How to Explain Cremation to a Child

How to Explain Cremation to a Child

For many children, the death of a loved one may be their first experience with the concepts of mortality, death and dying. For others, the death may come at a time when they already understand those concepts, but may not know much about what happens after. In either case, National Cremation recommends that you keep a child’s developmental stage in mind when discussing difficult topics such as death and cremation.

One way to ensure that your explanation provides the right level of detail is to ask your child if he has questions. Following your child’s lead and providing the information they are most interested to know in an age appropriate way is the best starting point to ensure that the child understands cremation.

Younger children below school age may not really understand death, so it is important to ensure that they understand that their loved one will not be in any pain during the cremation process. A short explanation about death should be part of the discussion.

Explain that death is when the person’s spirit or soul leaves the body, and ensure the child understands that there is a difference between the body that we can see, and the spirit, which we cannot. When the spirit has gone, the body can no longer experience pain or any other feelings. A good analogy would be that the body of the loved one is now like the cocoon of a butterfly, when the butterfly has flown away. We might still be able to see the cocoon, but the butterfly itself isn’t there anymore.

Once the child understands about death, explaining cremation will be easier. Some tips to ensure your child understands the process and does not become afraid, include:

  • Keep your explanations simple and remain calm and matter-of-fact when discussing death and cremation.
  • Avoid using words that may cause alarm. Instead, you may say that the body will be put in a very warm room until it turns into ashes, and explain that this is a very peaceful process.
  • If your family has religious beliefs, these can be helpful in explaining what happens to the spirit after death, and where it goes after leaving the body.
  • Validate your child. Many children may be unsure if their feelings or questions are normal. Tell the child that it is okay to have questions, and that strong feelings of sadness or loss are normal and shared by others. Reassure them that you are there if they need extra support, hugs, or answers to questions.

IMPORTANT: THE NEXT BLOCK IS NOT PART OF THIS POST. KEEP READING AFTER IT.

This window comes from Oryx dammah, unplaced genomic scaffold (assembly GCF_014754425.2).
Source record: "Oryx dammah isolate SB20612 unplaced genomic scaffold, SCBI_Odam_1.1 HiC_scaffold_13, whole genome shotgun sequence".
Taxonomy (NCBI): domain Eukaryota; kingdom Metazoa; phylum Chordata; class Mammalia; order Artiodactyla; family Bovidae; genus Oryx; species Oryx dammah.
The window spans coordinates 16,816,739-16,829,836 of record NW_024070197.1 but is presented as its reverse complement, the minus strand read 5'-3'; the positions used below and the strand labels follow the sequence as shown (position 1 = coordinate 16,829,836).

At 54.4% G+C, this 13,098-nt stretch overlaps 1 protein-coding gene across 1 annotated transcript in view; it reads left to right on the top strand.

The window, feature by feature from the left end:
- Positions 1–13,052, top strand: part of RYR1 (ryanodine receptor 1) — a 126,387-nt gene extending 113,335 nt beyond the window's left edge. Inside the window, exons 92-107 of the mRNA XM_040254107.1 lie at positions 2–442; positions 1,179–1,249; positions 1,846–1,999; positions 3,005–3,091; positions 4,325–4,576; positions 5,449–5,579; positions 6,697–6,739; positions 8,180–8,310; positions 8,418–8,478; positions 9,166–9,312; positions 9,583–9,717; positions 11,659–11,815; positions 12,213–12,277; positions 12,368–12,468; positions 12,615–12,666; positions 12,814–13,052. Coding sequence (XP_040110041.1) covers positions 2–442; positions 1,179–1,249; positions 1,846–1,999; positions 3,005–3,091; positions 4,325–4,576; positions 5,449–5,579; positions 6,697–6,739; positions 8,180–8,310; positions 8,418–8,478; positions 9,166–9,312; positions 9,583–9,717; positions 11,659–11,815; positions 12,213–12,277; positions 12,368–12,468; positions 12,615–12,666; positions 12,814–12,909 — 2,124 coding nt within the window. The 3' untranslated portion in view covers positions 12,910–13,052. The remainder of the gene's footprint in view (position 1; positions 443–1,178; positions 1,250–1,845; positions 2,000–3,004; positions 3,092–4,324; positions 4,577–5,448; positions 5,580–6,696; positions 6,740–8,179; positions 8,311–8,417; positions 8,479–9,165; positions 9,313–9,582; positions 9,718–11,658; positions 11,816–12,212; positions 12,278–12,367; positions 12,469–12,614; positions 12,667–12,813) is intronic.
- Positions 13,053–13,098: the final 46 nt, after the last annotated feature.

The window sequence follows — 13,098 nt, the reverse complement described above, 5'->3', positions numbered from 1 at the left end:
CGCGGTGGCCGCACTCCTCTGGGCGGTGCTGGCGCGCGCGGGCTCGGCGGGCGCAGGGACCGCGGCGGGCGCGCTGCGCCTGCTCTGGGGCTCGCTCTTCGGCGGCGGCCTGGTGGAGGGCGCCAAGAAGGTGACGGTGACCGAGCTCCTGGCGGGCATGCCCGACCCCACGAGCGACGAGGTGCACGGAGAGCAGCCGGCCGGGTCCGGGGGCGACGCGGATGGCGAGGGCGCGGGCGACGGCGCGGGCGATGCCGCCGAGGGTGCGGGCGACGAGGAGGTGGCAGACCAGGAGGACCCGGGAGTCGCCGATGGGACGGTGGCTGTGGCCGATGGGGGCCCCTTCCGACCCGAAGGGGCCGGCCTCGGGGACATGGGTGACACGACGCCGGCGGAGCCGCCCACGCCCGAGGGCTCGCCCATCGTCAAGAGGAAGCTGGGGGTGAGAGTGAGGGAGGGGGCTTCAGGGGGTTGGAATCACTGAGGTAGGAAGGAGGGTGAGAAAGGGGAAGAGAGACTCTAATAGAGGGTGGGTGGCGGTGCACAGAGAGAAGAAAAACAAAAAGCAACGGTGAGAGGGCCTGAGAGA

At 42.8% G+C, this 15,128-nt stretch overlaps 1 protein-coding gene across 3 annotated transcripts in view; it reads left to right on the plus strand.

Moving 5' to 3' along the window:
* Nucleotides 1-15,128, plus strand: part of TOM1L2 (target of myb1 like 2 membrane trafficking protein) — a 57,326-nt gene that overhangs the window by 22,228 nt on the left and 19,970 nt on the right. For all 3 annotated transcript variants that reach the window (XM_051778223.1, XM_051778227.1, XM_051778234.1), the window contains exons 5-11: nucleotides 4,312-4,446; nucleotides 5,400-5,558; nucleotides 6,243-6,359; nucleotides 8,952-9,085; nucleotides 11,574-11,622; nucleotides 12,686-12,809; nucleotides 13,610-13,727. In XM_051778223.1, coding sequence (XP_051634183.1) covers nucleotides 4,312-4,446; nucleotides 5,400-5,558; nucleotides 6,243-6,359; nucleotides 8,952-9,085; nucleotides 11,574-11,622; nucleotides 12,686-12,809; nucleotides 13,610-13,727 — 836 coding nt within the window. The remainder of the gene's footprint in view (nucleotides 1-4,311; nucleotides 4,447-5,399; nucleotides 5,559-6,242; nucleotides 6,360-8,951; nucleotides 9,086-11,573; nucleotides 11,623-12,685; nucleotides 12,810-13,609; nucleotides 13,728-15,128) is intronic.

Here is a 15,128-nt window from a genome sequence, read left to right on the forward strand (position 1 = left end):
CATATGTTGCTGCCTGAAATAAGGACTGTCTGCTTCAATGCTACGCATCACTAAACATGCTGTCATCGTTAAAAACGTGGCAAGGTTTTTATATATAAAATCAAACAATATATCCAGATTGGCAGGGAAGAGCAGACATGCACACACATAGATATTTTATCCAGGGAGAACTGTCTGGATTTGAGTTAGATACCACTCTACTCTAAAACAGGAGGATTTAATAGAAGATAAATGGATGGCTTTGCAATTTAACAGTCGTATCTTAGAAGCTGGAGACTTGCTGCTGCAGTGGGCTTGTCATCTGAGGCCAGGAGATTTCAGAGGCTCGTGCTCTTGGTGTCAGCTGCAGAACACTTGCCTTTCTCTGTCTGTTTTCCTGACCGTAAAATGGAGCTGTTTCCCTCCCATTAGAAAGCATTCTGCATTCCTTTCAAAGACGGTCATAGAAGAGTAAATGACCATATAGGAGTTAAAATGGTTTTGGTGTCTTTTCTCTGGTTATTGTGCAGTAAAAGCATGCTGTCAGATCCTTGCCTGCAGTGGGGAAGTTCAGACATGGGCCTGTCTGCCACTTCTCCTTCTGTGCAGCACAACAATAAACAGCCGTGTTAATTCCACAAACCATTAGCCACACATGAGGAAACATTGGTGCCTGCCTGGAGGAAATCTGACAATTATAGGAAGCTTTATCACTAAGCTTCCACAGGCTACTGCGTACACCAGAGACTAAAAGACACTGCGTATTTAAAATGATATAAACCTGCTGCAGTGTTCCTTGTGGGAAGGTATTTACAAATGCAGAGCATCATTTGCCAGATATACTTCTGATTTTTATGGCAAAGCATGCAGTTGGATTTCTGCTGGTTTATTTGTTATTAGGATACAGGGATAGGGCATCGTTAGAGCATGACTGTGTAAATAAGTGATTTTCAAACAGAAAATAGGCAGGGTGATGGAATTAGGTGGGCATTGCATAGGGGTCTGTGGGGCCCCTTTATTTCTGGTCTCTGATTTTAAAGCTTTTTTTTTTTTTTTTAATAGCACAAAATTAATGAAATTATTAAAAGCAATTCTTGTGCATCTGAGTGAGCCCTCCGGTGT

A simple explanation that would be age appropriate for a younger child might be, “Grandma wanted to be cremated after she died, instead of being buried in the ground. Cremation is when a body is put into a very warm room and turned into soft ashes. Afterwards, the ashes are put into a container called an urn that we can keep or put in a special place where we can go to remember Grandma. The process is very quiet and peaceful, and doesn’t hurt or scare Grandma, because her spirit isn’t in the body anymore. Do you have any questions you would like to ask me about that?”

Older children, such as those in elementary school, may be ready for more detail. It is still important not to alarm the child; choosing your words carefully is important. But details about cremation will be less frightening, and they may be more curious about the reasons why a person might choose cremation over burial, such as impact on the earth. If you know the reasons why the loved one chose cremation, particularly if they are related to the loved one’s beliefs or values, it may be appropriate to share this with an older child. Again, asking your child questions and following their lead by answering these questions is wise.

Above all, be as honest as possible. Learning about death and beginning to grasp its meaning is an important developmental phase for children. Keeping your answers honest and brief, and allowing space for the child’s own questions and feelings will help them understand what is happening to their loved one, and learn an important lesson about the nature of life.

If you have questions or need help discussing cremation with your child, please contact National Cremation by filling out the form on this page.

Special thanks to Abby Schilling, location manager of National Cremation Minneapolis/Richfield, MN for her support and contributions to this post.